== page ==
TWiki> CrySP Web>AppliedStatistics (2021-03-29, JustinTracey)

# Applied Statistics

This page is intended to be a CrySP FAQ for statistics in papers.

## How many sigfigs do I report?

Report standard deviation to 1 sigfig (or, if you're feeling bold, 2 sigfigs if you've run at least 51 experiments, or 3 sigfigs if you've run at least 5001 experiments). Report summary statistics to the precision of the first sigfig of the standard deviation, or the measurement error, whichever is less precise. E.g., if your stddev is 0.02, you can report your mean to two decimal places.

The point of significant figures is to represent the precision to which results are being reported. There are two limits to precision: measurement error (e.g., "how many lines are on my ruler and how accurate are they", "how many times does my clock tick in a second and how evenly spaced are they"), and variability in the distribution of the phenomenon being measured. The former requires some simple rules, which you likely learned in high school science class. The latter involves some math.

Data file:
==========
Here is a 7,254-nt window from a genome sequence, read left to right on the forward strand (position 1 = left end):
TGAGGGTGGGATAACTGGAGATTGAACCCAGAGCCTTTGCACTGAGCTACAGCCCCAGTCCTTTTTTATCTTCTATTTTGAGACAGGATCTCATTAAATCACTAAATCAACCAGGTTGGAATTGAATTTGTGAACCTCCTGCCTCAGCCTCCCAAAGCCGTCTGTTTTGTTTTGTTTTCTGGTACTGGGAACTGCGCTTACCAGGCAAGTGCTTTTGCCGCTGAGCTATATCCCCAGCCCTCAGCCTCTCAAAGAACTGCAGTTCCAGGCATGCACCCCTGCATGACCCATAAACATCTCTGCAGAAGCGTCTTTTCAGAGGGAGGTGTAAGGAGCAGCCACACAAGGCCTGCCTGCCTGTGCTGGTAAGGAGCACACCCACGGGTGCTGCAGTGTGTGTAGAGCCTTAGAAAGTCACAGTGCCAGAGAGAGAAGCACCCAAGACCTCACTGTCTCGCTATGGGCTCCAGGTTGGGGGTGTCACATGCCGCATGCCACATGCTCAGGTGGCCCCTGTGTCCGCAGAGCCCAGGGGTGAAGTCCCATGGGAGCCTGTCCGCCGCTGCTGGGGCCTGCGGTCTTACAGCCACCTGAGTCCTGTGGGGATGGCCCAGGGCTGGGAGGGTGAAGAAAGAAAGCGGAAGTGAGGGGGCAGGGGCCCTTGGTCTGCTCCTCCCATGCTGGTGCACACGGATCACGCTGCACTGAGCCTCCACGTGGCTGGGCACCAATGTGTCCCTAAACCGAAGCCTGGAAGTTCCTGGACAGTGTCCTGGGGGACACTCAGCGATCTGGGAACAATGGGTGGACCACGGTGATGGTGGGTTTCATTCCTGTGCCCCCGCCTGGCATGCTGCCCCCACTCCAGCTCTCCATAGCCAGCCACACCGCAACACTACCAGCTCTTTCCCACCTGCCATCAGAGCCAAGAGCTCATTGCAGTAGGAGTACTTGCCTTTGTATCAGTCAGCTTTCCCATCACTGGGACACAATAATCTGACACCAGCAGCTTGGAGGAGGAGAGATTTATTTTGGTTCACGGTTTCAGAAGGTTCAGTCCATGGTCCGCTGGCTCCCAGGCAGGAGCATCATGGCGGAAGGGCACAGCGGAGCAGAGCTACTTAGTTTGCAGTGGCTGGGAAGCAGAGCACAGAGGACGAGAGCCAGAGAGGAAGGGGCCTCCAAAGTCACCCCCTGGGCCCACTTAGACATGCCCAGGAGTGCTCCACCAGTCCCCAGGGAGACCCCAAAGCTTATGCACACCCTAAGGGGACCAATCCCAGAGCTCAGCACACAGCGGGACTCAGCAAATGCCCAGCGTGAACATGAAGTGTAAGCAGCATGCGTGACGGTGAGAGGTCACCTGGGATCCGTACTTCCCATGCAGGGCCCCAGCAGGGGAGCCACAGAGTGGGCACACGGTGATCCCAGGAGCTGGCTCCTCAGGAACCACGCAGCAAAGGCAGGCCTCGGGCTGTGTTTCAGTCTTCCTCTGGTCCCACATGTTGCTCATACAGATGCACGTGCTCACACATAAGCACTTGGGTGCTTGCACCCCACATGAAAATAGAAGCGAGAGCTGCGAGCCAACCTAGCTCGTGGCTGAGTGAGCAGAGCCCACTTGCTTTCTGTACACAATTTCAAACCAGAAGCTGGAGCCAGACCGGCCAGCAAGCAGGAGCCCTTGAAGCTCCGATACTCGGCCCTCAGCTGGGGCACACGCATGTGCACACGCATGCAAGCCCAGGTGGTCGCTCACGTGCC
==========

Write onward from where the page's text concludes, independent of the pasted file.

But if you do want to actually know the number of sigfigs in your stddev, the answer is you just repeat the process: you report to the precision of the first sigfig of the estimated stddev of your stddev. The formula for estimating the stddev of stddev of a normal distribution is Δs=s/√(2n-2), where Δs is the estimated stddev of the stddev, and n is the number of samples. (There is a more precise formula at this stats stack exchange post , the formula given here is an estimator derived independently in the comments on that post and at this statistics for physics students site .) So suppose you ran 51 experiments. Then Δs=s/10, which means that you can report the standard deviation to 2 digits (the first digit of Δs will be one to the right of the first digit of s). We get our third digit at 5,001 experiments, our fourth at 500,001 experiments, etc., but we've long exited human interpretability at this point.